Understanding Cardiovascular Conditions
Heart Disease is the leading cause of the death in the United States and the #1 killer of American women. Over one quarter of all deaths result from heart disease. The American Heart Association recommends that heart attack prevention begin by age 20. This means assessing your risk factors and working to keep them low. Many first-ever heart attacks or strokes are fatal or disabling, so prevention is critical. For those over 40, or those with multiple risk factors, it's important to calculate the risk of developing cardiovascular disease in the next 10 years.
A heart attack itself may be your first symptom of an underlying problem. To diagnose a condition, heart patients may be asked to undergo a number of diagnostic tests and procedures that might include:
- Review of their medical history
- Physical examination
- Electrocardiogram test (ECG or EKG) to discover any abnormalities caused by damage to the heart.
- A blood test to detect abnormal levels of certain enzymes in the bloodstream.
Diagnostic measures can be "non-invasive" and "invasive"
- Non-invasive tests don't involve inserting needles, instruments or fluids into the body.
- Invasive procedures can include a simple needle prick for a blood test or shot, insertion of a tube, device or scope and major surgeries such as open-heart surgery.
A customized treatment plan will be presented to you and your family once the results of your diagnostic tests have been received. Treatments will vary depending on individual test results.
Warning Signs of a Heart Attack
There are several symptoms that can be indicative of a heart attack, including:
- Chest discomfort — Most heart attacks involve discomfort in the center of the chest that lasts more than a few minutes, or that goes away and comes back. It can feel like uncomfortable pressure, squeezing, fullness or pain.
- Discomfort in other areas of the upper body — Symptoms can include pain or discomfort in one or both arms, the back, neck, jaw or stomach.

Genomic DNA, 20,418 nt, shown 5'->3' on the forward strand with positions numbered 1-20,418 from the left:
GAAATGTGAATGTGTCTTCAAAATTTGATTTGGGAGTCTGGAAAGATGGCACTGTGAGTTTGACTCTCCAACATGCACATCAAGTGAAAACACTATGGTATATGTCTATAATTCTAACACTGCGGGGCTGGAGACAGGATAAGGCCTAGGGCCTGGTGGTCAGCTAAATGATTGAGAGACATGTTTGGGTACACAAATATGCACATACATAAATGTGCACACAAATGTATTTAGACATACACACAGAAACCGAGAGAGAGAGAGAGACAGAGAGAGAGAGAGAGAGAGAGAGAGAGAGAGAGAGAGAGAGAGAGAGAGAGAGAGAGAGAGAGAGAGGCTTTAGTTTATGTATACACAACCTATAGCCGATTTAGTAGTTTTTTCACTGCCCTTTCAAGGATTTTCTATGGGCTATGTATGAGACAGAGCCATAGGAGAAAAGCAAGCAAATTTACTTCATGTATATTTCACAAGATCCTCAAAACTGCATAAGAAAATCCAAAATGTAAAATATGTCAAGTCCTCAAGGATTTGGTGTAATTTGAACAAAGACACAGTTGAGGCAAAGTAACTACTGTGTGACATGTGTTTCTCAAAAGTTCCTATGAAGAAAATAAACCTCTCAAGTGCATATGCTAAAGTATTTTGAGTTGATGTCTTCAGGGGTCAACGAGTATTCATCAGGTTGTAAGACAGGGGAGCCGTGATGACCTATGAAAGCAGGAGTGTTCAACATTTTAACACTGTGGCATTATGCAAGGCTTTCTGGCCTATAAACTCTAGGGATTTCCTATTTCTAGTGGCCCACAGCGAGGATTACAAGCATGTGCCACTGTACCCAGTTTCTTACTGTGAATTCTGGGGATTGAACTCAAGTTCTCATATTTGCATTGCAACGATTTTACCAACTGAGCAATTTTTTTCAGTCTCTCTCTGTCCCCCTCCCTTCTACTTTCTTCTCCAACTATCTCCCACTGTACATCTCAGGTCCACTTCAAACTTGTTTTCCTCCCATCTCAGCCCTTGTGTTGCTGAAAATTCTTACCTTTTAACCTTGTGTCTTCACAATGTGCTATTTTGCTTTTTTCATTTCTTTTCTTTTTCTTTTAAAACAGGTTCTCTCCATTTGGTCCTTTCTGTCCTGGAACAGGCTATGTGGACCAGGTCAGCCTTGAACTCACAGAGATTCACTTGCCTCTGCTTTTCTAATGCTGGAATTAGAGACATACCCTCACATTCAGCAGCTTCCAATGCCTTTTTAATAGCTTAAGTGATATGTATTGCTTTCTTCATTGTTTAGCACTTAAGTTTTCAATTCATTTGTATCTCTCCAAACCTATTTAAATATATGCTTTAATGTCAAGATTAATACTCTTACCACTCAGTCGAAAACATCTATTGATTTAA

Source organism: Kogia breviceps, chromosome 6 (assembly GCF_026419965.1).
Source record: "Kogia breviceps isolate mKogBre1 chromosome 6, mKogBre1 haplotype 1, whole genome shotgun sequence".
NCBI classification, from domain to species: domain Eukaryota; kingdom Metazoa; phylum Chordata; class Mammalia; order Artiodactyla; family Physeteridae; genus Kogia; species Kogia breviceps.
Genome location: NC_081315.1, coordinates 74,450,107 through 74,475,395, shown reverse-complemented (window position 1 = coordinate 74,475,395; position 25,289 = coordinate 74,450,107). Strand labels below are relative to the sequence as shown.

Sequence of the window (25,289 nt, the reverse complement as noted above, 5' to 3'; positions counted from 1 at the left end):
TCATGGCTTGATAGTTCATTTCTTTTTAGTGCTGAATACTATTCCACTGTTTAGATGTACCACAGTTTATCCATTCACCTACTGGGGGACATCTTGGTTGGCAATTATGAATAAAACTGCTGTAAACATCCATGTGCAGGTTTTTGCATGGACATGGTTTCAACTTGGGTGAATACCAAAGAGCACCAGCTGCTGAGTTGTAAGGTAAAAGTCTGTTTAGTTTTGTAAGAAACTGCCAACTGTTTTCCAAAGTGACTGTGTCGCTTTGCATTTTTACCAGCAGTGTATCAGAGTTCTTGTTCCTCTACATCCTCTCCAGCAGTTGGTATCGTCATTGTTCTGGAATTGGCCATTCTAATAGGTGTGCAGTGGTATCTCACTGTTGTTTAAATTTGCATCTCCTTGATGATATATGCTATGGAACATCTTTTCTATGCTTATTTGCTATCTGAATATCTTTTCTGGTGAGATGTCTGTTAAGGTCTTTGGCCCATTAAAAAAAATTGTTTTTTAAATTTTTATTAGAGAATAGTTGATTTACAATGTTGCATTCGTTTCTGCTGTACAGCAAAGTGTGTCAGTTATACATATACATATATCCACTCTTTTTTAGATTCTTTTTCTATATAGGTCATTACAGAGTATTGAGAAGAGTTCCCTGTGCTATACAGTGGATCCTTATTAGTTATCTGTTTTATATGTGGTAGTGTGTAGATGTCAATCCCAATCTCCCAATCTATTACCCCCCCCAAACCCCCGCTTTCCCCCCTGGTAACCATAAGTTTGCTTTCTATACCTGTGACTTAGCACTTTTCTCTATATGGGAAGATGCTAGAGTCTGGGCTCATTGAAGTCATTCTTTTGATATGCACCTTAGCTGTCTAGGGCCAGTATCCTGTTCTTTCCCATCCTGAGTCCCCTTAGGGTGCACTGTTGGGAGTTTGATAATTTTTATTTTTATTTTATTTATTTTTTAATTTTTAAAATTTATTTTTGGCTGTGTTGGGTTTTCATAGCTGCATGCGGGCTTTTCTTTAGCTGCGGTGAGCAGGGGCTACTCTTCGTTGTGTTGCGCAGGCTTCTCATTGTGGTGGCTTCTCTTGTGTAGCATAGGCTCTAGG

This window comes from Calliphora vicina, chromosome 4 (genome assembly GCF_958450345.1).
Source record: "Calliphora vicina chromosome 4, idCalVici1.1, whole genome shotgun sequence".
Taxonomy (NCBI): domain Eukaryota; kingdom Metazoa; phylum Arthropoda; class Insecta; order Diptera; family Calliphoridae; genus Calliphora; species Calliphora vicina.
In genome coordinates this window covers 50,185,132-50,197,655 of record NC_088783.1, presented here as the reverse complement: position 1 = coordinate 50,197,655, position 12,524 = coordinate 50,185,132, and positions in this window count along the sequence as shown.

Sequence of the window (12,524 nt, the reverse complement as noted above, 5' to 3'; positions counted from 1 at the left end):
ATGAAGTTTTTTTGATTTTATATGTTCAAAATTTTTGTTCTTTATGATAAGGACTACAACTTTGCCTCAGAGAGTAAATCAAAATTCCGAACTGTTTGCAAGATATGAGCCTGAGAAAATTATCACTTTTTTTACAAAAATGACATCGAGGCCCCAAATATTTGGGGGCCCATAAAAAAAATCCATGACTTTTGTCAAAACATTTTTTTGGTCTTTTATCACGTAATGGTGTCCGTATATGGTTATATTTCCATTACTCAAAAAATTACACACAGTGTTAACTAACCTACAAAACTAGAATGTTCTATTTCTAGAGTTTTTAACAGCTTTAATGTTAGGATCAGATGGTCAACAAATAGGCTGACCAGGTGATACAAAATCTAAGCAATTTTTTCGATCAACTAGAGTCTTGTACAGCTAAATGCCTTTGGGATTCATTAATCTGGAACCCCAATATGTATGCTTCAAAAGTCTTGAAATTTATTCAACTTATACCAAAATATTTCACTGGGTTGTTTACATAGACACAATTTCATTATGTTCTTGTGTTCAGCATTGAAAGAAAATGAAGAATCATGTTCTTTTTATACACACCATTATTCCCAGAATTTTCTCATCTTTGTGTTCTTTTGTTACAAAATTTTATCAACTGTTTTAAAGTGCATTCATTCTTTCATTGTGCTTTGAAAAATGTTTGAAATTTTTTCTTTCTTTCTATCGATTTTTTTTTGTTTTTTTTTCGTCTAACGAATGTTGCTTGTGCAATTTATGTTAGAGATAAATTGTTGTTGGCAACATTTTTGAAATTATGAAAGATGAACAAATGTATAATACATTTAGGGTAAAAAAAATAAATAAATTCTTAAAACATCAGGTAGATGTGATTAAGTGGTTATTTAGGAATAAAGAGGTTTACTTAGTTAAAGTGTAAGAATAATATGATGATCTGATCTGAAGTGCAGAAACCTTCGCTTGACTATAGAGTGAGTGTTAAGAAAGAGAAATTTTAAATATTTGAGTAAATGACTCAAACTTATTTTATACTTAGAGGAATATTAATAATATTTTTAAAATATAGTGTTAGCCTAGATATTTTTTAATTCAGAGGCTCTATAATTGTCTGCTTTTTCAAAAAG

- Shortness of breath — This symptom can occur with or without chest discomfort.
- Other signs — May include breaking out in a cold sweat, nausea, or lightheadedness.
NOTE: As with men, women's most common heart attack symptom is chest pain or discomfort. But women are somewhat more likely than men to experience some of the other common symptoms, particularly shortness of breath, nausea/vomiting, and back or jaw pain. Even if you're not sure it's a heart attack, have it checked out (tell a doctor about your symptoms). Don't wait more than five minutes to call 9-1-1 or your emergency response number.
Major Factors for Heart Disease
- Tobacco use
- Alcohol use
- High blood pressure (hypertension)
- High cholesterol
- Physical inactivity
- Unhealthy diet
Ways To Improve Your Heart Health
- Stop Smoking
- Increase your physical activity - exercise, get moving
- Maintain a healthy diet
- Stress Management
- Maintain a healthy weight
- Manage your cholesterol level
- Manage your blood pressure level
The medical providers and staff of Dallas Cardiovascular Specialists are ready and willing to assist you with questions about your care, so please contact us at (972) 566-8855 so we can determine how best to provide you the information you need.
You may also find it helpful to use our online patient education library. Use the links below to find definitions and descriptions of terms, procedures, diagnoses, tests, and other information intended to answer some basic questions you may have.
We hope you find the library informative and please don’t hesitate to ask us for more information as you need it.Our Patient Education Health Library
Comprehensive Health and Medical Information Sites
- Mayo Clinic (main site)
Mayo Clinic - Breast Cancer
- Healthfinder - US Department of Health and Human Services
- Center for Disease Control and Prevention (CDC)
- The American Cancer Society
- The American Heart Association
- American Diabetes Association
- Susan G. Komen for the Cure®
- Web MD (main site)
Web MD - Breast Cancer